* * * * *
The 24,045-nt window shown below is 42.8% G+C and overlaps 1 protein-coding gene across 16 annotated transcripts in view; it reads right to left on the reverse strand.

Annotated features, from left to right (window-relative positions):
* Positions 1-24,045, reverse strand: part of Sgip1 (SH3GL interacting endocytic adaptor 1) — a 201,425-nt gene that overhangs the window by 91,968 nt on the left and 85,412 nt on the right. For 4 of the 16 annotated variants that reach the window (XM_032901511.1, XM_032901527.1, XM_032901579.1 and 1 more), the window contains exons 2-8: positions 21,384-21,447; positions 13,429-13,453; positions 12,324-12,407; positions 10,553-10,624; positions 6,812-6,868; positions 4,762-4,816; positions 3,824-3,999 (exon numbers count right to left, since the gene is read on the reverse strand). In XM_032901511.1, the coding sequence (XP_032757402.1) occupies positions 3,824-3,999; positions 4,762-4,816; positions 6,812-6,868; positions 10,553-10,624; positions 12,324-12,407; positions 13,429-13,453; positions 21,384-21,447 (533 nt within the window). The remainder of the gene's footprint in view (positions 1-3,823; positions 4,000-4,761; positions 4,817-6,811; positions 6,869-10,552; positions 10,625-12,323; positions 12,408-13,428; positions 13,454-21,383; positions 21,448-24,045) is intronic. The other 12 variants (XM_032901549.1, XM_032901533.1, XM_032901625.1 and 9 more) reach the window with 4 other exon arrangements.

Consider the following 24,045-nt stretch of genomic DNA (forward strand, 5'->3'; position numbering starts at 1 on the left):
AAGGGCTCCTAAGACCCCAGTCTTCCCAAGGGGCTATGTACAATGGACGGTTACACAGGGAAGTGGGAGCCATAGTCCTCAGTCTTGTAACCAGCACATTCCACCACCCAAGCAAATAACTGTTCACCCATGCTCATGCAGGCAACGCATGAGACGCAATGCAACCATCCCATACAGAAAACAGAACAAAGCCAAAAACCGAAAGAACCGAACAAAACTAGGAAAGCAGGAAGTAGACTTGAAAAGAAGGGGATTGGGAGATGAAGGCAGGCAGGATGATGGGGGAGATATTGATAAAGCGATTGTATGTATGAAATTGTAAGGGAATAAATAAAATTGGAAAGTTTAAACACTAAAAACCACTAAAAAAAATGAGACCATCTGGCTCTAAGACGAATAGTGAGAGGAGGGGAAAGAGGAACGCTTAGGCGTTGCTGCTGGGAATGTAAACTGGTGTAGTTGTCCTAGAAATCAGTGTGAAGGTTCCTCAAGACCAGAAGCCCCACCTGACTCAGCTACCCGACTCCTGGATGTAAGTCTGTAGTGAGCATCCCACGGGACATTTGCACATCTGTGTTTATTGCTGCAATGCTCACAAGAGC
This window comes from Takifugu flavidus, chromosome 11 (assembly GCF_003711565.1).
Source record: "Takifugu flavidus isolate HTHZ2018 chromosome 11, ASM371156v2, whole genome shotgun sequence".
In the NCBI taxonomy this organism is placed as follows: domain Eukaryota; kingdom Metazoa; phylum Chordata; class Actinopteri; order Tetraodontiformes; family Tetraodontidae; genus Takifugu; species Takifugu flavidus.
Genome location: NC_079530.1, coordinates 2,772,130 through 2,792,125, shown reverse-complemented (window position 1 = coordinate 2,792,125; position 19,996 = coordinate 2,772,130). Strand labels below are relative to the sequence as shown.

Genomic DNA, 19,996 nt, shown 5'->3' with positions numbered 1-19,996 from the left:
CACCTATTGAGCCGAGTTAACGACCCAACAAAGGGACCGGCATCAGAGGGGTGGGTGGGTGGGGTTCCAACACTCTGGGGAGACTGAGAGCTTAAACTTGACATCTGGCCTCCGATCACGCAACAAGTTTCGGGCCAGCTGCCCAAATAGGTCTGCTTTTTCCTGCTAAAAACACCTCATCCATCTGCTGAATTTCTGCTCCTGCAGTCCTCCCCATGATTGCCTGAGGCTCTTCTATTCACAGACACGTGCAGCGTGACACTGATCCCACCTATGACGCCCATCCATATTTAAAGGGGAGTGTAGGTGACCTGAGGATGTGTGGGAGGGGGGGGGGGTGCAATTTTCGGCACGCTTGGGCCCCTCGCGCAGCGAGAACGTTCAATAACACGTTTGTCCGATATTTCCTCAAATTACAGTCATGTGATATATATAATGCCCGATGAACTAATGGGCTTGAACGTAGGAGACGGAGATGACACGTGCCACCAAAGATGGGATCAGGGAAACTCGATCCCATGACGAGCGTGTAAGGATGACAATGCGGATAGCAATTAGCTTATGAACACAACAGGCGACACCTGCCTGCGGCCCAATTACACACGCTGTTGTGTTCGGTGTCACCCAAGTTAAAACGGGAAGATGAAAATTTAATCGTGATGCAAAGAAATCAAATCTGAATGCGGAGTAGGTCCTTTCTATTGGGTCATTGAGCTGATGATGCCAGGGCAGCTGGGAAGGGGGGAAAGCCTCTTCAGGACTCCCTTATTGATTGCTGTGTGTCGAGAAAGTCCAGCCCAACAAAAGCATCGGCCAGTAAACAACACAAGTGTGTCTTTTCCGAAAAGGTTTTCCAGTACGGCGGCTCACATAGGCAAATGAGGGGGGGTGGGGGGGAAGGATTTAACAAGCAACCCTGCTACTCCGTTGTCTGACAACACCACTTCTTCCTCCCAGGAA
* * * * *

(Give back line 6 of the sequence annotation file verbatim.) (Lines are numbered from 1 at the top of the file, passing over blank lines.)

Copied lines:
This window comes from Takifugu flavidus, chromosome 11 (assembly GCF_003711565.1).